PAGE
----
2.2 Noncooperative Games 27

2.2.1 Nash Equilibrium 28

2.2.2 Variational Inequalities 28

2.3 Cooperative Games 28

2.3.1 Nash Bargaining 29

2.4 Minority Games 29

2.5 Concluding Remarks 30

3 Cognitive Radio Transceiver 31

3.1 Spectrum Sensing 32

3.1.1 Attributes of Reliable Spectrum Sensing 33

3.1.2 The Multitaper Method 33

3.1.3 Space-Time Processing 38

3.1.4 Time-Frequency Analysis 41

3.1.5 Cyclostationarity: Fourier Perspective 50

3.1.6 Rayleigh Fading Channels 54

3.1.7 Remarks on Nonparametric Spectrum Sensing 55

3.1.8 Filter-Bank Implementation of the Multitaper Method 57

3.1.9 Cooperative Spectrum Sensing 57

3.2 Dynamic Spectrum Management 58

3.2.1 The Tsigankov–Koulakov Model 60

3.2.2 Self-Organizing Dynamic Spectrum Management 61

3.2.3 Dynamic Spectrum Management Based on Minority Games 68

3.2.4 Self-Organized Maps versus Minority Games 70

3.3 Transmit-Power Control 71

3.3.1 Waterfilling Interpretation of Information Capacity Theorem 75

3.3.2 Iterative Waterfilling Algorithm (IWFA) 77

3.3.3 IWFA as a Multistage Optimization Problem in Light of System Uncertainties 80

3.3.4 Robust IWFA 80

3.3.5 The Price of Robustness 81

3.3.6 Robust IWFA versus Classic IWFA 82

3.4 Information Value 91

3.5 Concluding Remarks 93

4 Cognitive Radio Networks 94

4.1 Cognitive Radio Networks Viewed as Spectrum-Supply Chain Networks 94

4.2 Open-access Cognitive Radio Networks 99

4.2.1 Network Dynamics 102

4.2.2 Cognitive Radio Network Viewed as a Hybrid Dynamic System 109

4.2.3 Network Stability in the Presence of Uncertainty and Time Delay 111

4.2.4 Double-layer Dynamics of Cognitive Radio Networks 115

4.3 Market-driven Cognitive Radio Networks 121

4.3.1 Legacy Owners 124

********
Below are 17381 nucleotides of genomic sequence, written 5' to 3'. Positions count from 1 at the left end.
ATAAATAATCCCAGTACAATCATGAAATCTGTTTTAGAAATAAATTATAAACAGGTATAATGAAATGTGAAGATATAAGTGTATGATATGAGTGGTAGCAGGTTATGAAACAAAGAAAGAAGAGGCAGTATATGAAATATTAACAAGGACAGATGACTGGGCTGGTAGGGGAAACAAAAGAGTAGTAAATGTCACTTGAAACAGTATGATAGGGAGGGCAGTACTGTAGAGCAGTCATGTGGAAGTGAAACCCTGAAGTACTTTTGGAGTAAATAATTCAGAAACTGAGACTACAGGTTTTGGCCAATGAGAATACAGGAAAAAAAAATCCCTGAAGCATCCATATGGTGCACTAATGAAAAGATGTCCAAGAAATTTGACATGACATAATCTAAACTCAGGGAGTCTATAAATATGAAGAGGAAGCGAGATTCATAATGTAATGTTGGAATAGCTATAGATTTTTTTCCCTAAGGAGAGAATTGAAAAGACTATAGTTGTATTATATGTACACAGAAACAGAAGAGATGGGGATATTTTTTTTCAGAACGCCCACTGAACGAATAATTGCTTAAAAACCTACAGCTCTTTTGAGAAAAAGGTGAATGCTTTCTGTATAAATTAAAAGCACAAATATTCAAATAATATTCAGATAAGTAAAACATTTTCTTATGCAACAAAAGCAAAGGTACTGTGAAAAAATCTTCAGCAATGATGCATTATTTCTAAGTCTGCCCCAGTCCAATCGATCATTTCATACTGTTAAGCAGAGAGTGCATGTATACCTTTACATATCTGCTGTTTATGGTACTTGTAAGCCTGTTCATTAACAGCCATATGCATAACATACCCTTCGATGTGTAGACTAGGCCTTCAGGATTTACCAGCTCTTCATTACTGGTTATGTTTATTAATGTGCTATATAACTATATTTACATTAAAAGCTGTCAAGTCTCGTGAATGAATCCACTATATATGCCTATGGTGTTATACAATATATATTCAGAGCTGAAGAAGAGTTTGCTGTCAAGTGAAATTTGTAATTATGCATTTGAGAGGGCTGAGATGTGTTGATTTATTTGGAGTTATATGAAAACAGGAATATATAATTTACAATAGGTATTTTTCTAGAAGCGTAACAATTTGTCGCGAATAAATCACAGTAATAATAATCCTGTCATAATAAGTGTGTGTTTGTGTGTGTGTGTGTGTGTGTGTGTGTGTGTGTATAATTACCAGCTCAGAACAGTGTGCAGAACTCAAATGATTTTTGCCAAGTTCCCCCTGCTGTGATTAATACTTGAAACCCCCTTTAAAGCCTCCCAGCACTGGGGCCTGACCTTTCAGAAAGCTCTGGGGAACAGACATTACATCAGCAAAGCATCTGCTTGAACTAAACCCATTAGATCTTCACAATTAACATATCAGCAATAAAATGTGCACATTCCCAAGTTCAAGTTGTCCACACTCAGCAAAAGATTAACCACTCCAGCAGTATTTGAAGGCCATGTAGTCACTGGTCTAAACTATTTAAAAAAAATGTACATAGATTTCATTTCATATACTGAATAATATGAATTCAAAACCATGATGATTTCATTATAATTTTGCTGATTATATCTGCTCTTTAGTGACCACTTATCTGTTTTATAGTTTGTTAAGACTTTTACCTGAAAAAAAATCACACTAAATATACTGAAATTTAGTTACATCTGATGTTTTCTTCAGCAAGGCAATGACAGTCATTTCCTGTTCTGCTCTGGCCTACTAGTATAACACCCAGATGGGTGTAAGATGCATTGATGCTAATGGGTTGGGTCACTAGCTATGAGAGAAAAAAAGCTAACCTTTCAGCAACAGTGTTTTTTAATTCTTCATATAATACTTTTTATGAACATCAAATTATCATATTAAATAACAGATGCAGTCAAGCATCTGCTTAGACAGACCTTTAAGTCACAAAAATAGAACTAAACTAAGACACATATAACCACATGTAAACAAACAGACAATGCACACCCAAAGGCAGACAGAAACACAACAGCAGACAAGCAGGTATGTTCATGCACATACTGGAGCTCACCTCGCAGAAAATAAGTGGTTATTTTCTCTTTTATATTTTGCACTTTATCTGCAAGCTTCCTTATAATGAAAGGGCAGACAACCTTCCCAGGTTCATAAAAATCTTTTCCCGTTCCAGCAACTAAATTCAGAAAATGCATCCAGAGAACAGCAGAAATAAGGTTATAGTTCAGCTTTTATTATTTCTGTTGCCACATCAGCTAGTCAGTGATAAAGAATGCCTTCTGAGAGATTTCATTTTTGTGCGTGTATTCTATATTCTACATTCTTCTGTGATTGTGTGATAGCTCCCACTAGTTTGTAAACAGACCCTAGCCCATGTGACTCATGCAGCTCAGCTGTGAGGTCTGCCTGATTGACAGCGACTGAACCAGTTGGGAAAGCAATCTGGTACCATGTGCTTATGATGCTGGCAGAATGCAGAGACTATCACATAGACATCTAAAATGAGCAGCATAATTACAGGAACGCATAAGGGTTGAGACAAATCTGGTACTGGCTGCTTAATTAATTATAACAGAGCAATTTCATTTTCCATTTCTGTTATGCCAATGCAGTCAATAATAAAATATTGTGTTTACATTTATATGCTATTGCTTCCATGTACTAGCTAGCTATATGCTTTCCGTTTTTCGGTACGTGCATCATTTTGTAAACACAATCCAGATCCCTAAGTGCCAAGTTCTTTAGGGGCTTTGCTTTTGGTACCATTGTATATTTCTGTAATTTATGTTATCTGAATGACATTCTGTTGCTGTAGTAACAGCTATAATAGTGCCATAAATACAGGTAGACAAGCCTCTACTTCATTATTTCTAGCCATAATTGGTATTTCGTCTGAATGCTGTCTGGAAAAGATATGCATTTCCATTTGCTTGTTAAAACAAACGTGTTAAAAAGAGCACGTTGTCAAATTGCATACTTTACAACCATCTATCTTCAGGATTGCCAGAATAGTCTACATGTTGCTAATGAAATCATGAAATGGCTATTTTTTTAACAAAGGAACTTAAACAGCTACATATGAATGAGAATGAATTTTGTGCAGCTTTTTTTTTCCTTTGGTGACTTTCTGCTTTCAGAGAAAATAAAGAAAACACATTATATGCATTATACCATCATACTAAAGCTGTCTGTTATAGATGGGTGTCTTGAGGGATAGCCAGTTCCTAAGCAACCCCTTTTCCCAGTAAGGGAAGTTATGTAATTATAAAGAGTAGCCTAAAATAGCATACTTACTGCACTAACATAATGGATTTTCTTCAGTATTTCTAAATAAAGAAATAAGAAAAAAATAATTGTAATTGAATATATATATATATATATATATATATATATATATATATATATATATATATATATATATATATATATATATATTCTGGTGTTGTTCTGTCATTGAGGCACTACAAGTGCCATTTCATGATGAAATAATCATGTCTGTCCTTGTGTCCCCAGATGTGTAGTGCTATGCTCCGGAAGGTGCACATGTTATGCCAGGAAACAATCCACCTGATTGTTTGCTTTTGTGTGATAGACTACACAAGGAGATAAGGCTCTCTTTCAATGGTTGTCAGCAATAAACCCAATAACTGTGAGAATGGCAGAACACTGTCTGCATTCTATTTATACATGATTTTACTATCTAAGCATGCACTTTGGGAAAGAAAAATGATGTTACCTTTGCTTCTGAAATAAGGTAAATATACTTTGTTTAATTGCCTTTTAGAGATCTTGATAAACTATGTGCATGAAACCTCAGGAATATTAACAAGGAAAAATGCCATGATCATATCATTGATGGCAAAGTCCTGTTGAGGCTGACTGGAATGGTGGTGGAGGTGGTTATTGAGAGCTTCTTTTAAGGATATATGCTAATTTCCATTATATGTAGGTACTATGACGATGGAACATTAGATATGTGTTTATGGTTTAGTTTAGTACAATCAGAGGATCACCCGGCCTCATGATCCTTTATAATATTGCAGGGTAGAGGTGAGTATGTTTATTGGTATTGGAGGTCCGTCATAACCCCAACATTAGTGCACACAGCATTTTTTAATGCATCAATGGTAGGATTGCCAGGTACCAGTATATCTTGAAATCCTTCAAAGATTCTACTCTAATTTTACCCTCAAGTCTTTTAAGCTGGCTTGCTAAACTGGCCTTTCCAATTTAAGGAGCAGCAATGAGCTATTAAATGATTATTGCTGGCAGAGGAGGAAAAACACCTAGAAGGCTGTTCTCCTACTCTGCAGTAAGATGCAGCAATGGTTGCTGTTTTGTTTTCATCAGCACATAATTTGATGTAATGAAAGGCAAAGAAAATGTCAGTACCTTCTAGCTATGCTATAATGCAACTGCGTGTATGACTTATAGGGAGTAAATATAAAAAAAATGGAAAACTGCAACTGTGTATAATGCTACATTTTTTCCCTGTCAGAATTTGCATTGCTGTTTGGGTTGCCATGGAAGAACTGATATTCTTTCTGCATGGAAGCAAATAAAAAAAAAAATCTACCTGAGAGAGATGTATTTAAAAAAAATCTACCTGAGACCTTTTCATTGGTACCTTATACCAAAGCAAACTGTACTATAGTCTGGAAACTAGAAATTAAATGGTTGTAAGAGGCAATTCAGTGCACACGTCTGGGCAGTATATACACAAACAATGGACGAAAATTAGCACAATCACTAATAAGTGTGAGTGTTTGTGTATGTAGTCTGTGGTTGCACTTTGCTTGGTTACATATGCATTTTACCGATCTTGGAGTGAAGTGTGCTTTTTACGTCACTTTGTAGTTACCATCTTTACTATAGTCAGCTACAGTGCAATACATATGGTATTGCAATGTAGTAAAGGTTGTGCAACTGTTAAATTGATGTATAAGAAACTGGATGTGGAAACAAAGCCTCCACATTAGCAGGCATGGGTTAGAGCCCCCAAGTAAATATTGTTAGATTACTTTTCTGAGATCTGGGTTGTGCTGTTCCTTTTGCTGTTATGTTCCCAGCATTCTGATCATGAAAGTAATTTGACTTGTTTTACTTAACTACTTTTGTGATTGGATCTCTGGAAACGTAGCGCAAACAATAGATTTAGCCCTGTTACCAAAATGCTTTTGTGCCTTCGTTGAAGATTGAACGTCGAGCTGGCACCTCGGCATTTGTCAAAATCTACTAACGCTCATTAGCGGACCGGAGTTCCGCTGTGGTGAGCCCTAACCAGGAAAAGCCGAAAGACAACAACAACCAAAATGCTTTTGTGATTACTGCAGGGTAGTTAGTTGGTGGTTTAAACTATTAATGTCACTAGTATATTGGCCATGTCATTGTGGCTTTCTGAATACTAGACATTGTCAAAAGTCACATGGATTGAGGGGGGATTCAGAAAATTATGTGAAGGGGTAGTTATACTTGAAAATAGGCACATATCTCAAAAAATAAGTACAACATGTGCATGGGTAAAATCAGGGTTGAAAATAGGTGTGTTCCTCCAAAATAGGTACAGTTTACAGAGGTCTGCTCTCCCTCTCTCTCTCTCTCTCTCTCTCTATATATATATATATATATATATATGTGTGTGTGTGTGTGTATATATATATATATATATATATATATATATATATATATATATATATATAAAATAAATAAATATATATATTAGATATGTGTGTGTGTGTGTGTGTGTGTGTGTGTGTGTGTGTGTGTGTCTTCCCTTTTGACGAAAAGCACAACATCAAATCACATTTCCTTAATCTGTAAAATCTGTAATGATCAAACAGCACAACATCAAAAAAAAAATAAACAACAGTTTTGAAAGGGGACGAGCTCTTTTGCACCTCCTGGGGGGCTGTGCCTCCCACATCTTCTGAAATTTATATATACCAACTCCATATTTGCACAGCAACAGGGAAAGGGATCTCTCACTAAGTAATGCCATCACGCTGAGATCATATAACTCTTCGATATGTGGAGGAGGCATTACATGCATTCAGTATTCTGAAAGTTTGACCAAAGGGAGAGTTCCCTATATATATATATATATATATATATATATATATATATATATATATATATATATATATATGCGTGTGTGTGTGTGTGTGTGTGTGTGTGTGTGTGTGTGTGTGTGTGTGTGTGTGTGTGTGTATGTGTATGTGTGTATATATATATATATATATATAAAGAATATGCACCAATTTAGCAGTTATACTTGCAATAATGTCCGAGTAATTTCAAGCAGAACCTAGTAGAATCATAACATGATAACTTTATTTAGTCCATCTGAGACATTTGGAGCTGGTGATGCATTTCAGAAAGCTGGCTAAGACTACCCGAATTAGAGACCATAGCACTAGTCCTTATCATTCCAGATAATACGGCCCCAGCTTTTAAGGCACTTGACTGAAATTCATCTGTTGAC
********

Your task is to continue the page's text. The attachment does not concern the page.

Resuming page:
4.3.2 Spectrum Brokers 125

4.3.3 Secondary Users 126

4.3.4 Equilibrium of the Spectrum-Supply Chain Network 127

4.3.5 Network Dynamics 129

4.3.6 Network Stability 129

4.3.7 The Transportation Network Representation of the Spectrum-Supply Chain Network 129

4.4 Supply Chain Efficiency 131

4.5 Concluding Remarks 133

4.5.1 Two Regimes of Cognitive Radio Networks 133

4.5.2 Supply Chain Networks 135

4.5.3 Cognitive Radio Commercialization 136

4.5.4 The Role of Cognition in Cognitive Radio Networks 137

5 Sustainability of the Spectrum-Supply Chain Network 140

5.1 Unlicensed Bands as Public Goods 140

5.2 The Spectrum-Supply Chain Network as an Artificial Economy 142

5.3 Aiming for Lindahl Equilibria 144

5.4 Concluding Remarks 147

6 Cognitive Heterogeneous Networks 148

6.1 Heterogeneous Networks 148

6.2 Horizontal Mergers of Spectrum-Supply Chain Networks 151

6.2.1 Premerger Status 151

6.2.2 Spectrum Sharing 154

6.2.3 Infrastructure Sharing 155

6.2.4 Spectrum and Infrastructure Sharing 155

6.3 Synergy Measure for Horizontal Mergers 155

6.4 Concluding Remarks 156

Appendix A Mathematical Model for Open-Access Cognitive

Radio Networks 157

Appendix B Proof of Theorems 167

References

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Author Information

PEYMAN SETOODEH is a Professor at the School of Electrical and Computer Engineering at Shiraz University, Shiraz, Iran.
SIMON HAYKIN is a Distinguished University Professor at McMaster University, Hamilton, Ontario, Canada.